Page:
It is a well-know fact that the financial ties between doctors, medical researchers, academia, and the drug industry run deep and that some highly regarded doctors and researchers have faced a great deal of criticism because of such financial arrangements. The <"http://www.yourlawyer.com/practice_areas/defective_drugs">drug industry has made headlines in recent months and years over its ties to the medical community. The medical profession, also, has taken hits for accepting perks that include anything from pens and mugs to dinners and tony vacations that critics feel better enable Big Pharma to gain support from prescribing doctors.
The New York Times in now reporting that over 50 percent of this countryâ€™s internal medicine residency programs have accepted funding from industry, despite that most of the programsâ€™ directors agreed that taking such money was considered â€œnot desirable,â€ citing a survey. The problem is that residency programs accepting industry money to help train doctors who are also starting to prescribe medications is largely considered a glaring conflict of interest, pointed out the New York Times.
The survey report cited by the Times was published yesterday in the Internet edition of The Archives of Internal Medicine and covered 2006 and 2007. The New York Times wrote that, based on the survey report, industry funded some sort of education material, meal, office supplies, and drug samples in the majority of situations. The survey was conducted by The Association of Program Directors in Internal Medicine, said the New York Times, and obtained responses from 236 of United Statesâ€™ 381 internal medicine program directors; 22,000 doctors are trained in this program.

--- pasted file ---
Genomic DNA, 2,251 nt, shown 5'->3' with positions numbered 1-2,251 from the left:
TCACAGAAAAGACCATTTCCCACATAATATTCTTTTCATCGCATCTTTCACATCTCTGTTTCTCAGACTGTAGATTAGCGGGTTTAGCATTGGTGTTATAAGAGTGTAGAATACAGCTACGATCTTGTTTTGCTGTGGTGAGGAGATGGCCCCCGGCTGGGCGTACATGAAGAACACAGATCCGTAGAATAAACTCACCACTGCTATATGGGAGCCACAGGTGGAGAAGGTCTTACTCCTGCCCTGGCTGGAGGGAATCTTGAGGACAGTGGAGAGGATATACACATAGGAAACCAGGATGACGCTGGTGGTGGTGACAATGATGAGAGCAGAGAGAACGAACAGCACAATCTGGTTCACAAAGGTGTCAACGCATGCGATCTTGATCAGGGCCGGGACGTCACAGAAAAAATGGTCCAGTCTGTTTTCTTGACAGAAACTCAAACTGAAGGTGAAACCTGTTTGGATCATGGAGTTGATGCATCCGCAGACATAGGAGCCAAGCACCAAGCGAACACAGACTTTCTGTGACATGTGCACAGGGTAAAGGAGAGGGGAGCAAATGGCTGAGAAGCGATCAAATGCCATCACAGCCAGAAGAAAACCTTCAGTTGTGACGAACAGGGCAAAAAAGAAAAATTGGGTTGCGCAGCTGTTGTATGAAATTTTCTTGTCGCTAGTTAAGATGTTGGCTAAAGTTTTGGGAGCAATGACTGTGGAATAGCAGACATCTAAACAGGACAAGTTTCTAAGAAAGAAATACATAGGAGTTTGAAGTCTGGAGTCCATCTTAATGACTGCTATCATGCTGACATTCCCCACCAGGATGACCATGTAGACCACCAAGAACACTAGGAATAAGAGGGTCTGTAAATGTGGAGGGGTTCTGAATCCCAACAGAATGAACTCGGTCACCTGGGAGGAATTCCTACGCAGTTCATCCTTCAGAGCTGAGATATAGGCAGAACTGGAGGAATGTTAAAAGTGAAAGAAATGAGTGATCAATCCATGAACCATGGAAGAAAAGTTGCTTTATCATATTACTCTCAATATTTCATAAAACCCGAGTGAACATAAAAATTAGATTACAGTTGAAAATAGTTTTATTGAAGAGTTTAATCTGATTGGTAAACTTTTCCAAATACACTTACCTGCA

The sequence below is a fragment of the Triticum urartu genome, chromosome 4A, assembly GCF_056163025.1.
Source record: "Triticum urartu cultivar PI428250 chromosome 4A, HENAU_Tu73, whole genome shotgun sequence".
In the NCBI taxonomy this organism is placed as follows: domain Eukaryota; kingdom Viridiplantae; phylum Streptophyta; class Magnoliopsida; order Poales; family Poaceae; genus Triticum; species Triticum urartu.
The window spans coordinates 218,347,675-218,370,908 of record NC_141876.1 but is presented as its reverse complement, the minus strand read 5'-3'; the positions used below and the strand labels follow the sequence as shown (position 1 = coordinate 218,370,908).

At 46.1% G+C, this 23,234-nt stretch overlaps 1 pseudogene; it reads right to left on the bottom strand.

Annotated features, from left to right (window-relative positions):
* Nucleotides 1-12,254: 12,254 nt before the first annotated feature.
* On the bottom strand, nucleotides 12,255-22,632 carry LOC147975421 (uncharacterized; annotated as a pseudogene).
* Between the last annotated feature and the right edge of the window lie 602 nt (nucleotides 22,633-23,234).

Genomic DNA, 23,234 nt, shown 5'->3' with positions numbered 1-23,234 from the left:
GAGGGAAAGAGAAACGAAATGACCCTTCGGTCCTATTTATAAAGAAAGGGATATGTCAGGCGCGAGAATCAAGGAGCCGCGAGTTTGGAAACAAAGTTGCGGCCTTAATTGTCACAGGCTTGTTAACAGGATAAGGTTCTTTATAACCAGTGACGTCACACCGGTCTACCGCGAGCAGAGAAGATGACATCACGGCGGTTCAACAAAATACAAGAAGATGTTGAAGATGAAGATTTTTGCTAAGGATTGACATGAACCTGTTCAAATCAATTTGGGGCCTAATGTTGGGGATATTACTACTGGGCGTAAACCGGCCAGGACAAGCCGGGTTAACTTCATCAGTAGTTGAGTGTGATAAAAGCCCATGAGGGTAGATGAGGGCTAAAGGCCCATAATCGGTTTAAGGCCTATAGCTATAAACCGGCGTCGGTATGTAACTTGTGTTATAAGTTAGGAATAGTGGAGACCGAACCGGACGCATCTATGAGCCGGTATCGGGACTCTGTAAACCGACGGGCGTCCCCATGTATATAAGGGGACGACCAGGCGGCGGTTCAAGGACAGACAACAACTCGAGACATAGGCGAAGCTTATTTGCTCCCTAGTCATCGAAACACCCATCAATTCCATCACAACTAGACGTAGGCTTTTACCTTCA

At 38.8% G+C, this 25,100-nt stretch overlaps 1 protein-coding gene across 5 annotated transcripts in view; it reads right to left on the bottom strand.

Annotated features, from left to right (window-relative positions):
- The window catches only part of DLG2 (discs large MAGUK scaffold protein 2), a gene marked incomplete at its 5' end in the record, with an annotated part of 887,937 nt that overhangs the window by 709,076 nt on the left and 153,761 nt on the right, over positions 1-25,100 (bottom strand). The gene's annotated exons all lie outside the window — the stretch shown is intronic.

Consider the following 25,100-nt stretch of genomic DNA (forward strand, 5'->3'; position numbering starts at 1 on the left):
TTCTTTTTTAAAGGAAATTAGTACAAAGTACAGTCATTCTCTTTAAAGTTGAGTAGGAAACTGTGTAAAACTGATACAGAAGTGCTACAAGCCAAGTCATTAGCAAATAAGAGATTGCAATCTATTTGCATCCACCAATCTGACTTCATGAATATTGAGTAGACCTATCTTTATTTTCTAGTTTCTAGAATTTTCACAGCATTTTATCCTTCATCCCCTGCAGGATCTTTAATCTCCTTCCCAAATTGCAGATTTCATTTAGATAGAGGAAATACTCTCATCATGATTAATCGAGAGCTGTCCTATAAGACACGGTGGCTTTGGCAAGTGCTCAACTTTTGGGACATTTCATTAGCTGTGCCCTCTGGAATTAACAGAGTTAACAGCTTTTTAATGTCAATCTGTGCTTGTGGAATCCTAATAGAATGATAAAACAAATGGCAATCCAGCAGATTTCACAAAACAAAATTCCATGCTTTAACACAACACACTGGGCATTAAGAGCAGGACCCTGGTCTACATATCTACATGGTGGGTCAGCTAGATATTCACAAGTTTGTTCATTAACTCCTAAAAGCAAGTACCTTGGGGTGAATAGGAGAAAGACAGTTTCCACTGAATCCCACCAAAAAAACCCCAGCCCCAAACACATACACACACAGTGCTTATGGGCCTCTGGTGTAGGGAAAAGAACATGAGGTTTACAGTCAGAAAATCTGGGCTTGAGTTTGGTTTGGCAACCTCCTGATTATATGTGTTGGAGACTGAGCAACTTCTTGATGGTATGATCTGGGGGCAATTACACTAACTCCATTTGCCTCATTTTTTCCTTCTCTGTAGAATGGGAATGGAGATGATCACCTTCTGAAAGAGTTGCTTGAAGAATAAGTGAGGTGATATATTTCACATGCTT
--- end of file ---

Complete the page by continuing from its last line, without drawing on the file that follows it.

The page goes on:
We recently wrote that New York State Governor David Patterson proposed more stringent rules on pharmaceutical companies; nine other states have ratified legislation that has changed the way Pharma markets, said the National Conference of State Legislatures.
“Cracking down on the gifts that the drug industry gives to doctors could lead to more-independent prescribing by physicians,” said Bill Ferris, a lobbyist for senior advocacy group AARP, quoted TimesUnion, previously. “Doctors are constantly being solicited to prescribe high-cost, brand name drugs when equally effective, less expensive drugs may be available,” Ferris added.
Last year we wrote that Senator Chuck Grassley announced that he asked 23 medical schools for information about conflict of interest policies and requirements for disclosure of financial relationships between faculty and the drug industry. The 23 institutions were askedâ€”after not responding to a prior request, which was made to 149 schoolsâ€”by the American Medical Student Association for the same information. In the initial response, the 23 schools reportedly replied either â€œno responseâ€ or â€œdecline to submit policies.â€
â€œThereâ€™s a lot of skepticism about financial relationships between doctors and drug companies,â€ Grassley said. â€œDisclosure of those ties would help to build confidence that thereâ€™s nothing to hide. Requiring disclosure is a common sense reform based on the public dollars and public trust at stake in medical training, medical research and the practice of medicine,â€ Grassley added.